abstract :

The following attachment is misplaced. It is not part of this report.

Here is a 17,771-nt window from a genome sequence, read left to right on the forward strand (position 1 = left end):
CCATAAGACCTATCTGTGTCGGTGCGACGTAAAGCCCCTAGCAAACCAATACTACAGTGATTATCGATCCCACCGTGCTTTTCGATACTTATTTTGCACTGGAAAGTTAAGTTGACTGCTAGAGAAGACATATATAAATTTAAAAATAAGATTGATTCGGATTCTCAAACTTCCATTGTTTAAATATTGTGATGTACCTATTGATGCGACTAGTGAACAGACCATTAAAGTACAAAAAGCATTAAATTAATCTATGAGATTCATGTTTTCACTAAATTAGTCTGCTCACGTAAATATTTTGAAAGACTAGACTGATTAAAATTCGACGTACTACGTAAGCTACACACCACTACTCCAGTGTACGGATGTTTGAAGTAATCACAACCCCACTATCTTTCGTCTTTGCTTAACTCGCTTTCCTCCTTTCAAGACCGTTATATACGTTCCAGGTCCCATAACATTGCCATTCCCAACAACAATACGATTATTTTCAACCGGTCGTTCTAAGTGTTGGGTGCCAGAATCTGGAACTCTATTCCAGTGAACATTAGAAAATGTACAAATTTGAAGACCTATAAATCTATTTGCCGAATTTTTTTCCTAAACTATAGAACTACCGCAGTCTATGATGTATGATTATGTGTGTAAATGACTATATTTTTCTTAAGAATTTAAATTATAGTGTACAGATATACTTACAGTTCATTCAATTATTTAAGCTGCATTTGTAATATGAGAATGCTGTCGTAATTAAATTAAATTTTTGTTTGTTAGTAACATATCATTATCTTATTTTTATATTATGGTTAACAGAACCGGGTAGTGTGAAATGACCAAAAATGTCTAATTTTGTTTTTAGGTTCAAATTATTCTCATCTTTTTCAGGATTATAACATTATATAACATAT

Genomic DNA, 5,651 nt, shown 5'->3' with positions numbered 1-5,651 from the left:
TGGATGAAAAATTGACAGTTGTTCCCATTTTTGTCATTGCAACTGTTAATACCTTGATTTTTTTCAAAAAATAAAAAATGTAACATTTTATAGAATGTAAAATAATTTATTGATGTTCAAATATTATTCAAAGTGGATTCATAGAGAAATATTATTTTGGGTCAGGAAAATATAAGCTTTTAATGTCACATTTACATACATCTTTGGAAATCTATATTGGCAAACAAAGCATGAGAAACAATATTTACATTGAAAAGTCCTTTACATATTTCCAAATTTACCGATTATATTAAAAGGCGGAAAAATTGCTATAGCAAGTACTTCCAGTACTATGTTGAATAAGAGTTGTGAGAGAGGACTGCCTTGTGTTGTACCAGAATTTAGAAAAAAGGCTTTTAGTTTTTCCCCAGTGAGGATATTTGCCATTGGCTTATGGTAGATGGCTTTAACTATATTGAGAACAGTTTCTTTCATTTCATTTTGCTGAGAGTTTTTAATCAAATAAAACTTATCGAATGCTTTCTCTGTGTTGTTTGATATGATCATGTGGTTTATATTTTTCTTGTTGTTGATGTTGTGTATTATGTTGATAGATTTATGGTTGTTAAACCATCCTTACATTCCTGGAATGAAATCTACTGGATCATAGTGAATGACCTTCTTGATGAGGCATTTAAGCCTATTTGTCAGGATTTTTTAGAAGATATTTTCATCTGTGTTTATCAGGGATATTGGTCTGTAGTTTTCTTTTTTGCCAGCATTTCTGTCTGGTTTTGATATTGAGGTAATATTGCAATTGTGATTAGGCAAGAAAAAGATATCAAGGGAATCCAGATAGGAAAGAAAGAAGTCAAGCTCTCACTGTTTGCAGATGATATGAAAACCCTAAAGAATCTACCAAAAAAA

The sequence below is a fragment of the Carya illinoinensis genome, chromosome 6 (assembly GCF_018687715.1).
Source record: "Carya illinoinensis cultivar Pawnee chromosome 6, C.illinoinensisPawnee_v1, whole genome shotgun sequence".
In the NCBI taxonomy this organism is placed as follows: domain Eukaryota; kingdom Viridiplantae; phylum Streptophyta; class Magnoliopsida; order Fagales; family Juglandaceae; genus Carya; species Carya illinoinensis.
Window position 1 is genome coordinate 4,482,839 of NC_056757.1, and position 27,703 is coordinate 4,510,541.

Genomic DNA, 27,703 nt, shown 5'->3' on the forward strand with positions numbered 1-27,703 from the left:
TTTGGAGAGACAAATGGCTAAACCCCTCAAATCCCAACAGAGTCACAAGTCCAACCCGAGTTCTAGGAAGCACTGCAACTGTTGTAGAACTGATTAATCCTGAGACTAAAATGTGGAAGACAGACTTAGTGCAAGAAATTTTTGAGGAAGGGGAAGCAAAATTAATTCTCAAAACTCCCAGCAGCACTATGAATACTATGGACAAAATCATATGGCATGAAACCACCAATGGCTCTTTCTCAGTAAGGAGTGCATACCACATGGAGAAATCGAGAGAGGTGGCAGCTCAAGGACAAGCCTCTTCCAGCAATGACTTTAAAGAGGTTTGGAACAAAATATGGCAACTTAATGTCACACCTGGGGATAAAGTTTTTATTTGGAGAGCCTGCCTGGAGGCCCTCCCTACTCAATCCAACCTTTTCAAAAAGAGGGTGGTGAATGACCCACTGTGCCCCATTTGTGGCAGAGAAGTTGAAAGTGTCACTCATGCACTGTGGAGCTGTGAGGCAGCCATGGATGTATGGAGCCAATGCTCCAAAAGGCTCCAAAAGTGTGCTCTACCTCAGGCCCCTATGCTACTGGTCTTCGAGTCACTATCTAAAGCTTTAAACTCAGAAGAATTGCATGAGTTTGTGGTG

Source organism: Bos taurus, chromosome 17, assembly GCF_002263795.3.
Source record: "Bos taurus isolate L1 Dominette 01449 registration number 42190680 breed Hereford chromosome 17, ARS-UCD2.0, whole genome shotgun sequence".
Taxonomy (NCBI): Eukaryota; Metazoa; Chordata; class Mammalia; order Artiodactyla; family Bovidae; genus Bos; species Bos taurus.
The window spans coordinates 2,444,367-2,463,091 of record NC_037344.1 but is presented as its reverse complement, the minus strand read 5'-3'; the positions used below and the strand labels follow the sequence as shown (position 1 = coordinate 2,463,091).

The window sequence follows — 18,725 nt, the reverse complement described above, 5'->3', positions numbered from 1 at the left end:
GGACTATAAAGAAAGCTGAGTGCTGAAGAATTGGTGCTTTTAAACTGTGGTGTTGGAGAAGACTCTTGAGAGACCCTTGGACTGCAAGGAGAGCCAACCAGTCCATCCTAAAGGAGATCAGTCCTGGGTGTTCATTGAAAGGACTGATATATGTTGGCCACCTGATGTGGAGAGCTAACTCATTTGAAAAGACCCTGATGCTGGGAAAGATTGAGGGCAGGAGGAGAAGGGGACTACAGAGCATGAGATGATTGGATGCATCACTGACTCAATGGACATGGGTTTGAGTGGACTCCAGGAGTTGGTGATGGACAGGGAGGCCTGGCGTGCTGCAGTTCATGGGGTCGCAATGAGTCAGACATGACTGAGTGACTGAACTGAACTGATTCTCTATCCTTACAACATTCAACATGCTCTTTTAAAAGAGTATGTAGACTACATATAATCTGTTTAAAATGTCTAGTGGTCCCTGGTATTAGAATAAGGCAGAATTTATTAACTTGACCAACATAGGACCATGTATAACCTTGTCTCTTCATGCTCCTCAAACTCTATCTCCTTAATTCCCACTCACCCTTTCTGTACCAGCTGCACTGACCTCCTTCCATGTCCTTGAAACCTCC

Landscape architecture is unique as a design practice in its engagement with living nonhumans as instrumental media. However, contemporary landscape architecture theory has struggled to integrate fauna as components of the designed landscape beyond calls to provide and preserve habitat and address the philosophical implications of such a gesture. Animals and other mobile entities, when recognized as integral components of landscapes rather than occasional inhabitants, challenge static notions of landscapes as passive spaces and instead invigorate them as lively events. Some early writings on landscape practice and theory, dating back to the picturesque movement, acknowledge the presence of animals in the landscape. More recently, some landscape designers have imagined new roles for animals. No longer are they passive objects or visitors or inhabitants, blindly providing ecosystem services. Increasingly, these designers have explored the role of animals as active agents shaping the landscape, in ways that reimagine interspecies relationships and subjectivities. Provocations for "animal-aided design" are emblematic of this novel take on the animal in the landscape. Using animacy as a tool for revealing various relational qualities of landscapes, this article joins with calls to attend to the liveliness of other beings as productive and creative agents.